Lars von Trier Proud of Cannes Ban

Lars von Trier, the Danish director, has defended his remarks made recently at France’s Cannes Film Festival, including his admission that he sympathizes with Adolf Hitler.

Danish director Lars von Trier made waves at the Cannes film festival this week after making joking comments that he was a Nazi and “sympathized” with Adolf Hitler. Now, he tells the Hollywood Reporter that he is sorry for any damage that his comments have done to Cannes’ reputation but is “a little proud” of being named a persona non grata.

“I think my family would be proud,” von Trier said jokingly. “I have a French order. Now they will likely tear it off my chest.”

Still, von Trier said that he is “no Mel Gibson” and expressed sadness that his comments were misunderstood.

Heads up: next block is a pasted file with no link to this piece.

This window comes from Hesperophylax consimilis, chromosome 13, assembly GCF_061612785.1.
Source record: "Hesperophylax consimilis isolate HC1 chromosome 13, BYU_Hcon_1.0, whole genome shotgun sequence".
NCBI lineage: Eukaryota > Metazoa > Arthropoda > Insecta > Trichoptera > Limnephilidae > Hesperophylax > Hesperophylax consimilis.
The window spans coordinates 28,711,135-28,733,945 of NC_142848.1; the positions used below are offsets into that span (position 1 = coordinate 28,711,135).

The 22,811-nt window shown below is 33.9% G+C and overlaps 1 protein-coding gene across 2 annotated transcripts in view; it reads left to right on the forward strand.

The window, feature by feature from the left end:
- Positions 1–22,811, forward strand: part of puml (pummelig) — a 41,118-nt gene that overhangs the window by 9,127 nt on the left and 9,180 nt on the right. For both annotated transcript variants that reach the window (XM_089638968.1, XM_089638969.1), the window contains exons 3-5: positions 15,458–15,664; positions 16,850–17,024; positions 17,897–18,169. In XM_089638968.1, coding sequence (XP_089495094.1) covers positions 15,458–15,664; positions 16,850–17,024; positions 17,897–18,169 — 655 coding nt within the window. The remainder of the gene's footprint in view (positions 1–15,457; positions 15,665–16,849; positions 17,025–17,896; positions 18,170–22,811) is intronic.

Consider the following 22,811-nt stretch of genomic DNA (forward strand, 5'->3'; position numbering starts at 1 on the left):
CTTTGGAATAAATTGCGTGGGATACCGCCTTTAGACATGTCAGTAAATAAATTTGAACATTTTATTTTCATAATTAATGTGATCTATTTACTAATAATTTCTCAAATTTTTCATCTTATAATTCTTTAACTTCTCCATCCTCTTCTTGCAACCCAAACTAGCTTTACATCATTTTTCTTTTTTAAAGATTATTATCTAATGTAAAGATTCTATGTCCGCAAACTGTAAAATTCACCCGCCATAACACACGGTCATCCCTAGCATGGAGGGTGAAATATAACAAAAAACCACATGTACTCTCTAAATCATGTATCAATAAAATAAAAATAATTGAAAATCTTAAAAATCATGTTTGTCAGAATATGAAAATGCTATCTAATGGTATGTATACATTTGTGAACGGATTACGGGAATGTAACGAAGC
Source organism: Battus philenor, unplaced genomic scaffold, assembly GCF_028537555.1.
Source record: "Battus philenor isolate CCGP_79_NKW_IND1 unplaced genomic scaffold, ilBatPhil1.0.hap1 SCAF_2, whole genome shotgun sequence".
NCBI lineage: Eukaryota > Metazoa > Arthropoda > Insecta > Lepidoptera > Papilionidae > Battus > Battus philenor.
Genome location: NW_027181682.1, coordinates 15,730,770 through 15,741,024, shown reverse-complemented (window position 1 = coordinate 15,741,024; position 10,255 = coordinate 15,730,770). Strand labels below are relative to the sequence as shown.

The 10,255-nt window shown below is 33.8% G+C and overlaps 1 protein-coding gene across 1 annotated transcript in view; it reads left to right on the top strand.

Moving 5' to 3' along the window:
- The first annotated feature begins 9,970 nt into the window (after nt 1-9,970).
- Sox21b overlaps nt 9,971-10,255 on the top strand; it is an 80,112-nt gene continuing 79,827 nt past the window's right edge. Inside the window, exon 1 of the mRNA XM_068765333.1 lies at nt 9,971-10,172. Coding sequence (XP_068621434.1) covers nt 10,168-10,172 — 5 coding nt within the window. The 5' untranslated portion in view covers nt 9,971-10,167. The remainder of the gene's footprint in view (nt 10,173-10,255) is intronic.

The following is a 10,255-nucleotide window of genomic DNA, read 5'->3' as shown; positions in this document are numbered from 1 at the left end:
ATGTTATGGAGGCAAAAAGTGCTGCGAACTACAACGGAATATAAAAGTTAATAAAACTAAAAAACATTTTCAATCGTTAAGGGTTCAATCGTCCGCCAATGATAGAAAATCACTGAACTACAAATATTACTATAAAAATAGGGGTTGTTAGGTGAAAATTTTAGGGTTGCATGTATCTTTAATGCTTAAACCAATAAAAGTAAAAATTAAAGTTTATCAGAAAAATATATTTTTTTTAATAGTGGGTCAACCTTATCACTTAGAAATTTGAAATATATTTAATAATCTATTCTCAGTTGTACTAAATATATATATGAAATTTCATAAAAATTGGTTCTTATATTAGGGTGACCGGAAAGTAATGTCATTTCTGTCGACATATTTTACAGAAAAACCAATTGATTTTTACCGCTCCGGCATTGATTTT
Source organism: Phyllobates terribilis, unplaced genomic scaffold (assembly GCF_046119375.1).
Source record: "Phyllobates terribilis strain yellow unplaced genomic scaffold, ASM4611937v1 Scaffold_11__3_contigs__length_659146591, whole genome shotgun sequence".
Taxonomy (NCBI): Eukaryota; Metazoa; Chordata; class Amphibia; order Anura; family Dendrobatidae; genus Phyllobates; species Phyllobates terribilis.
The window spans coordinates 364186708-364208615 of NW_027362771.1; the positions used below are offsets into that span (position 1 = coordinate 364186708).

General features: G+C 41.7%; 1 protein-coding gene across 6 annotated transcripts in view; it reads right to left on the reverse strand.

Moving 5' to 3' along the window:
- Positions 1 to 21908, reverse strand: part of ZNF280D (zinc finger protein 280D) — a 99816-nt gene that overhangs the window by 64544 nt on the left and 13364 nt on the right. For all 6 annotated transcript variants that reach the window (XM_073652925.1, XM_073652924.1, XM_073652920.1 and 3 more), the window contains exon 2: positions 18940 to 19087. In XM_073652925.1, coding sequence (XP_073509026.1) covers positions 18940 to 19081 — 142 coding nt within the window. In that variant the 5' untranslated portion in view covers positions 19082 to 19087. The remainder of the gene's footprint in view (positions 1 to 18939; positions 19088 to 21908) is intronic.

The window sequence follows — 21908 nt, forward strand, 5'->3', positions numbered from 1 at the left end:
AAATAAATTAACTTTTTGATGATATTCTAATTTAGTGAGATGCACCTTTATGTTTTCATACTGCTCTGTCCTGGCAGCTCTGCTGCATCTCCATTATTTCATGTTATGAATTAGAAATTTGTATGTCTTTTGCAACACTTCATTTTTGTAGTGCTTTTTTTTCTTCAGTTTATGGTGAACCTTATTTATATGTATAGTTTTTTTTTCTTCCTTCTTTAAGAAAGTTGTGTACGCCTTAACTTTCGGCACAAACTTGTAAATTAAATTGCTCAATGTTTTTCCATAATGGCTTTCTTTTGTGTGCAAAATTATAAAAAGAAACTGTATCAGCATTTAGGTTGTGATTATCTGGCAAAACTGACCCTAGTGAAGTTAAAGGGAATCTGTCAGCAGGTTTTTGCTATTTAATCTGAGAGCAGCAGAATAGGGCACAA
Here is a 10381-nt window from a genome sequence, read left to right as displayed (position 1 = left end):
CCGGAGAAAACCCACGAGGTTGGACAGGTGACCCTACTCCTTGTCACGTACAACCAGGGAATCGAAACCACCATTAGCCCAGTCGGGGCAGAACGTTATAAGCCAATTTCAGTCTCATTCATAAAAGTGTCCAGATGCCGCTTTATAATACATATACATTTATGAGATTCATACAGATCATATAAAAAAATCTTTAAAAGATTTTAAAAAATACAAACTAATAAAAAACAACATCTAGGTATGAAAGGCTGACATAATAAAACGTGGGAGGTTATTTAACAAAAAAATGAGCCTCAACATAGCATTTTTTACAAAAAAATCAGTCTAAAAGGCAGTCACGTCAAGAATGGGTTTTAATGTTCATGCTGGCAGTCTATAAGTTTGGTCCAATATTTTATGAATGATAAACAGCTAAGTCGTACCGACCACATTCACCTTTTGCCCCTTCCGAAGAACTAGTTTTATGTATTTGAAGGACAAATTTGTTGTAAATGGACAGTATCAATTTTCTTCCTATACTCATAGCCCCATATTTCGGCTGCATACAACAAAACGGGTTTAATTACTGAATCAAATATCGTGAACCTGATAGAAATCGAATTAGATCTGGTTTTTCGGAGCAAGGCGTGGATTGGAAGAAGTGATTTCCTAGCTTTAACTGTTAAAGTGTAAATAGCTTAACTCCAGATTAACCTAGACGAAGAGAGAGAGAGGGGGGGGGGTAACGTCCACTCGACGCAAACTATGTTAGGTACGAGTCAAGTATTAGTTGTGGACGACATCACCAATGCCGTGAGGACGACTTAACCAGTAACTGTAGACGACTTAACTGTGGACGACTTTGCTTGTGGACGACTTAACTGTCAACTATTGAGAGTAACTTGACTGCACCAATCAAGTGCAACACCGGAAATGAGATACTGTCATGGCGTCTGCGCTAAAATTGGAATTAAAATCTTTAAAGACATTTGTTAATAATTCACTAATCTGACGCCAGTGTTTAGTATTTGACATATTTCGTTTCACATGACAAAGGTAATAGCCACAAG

“It’s a pity because (Jewish festival head) Gilles Jacob is a close personal friend of mine,” he told the Hollywood Reporter.

The Cannes ban, the first applied to a director, meant that von Trier was not allowed “within 100 meters” of the Festival Palais and red carpet, and was consequently unable to attend Sunday’s awards ceremony where his film, “Melancholia,” garnered a best actress award for Kirsten Dunst. Dunst, who was present at the time of the director's comments, was one of the first to recognize just how bad the statements were going to be received.

Instead of returning back to Denmark after his ban, von Trier stayed in the area and took meetings with journalists inside his hotel room.  He has called his comments “extremely stupid,” but in an interview with Salon.com, he said they stemmed from his desire “not to be an adult.”

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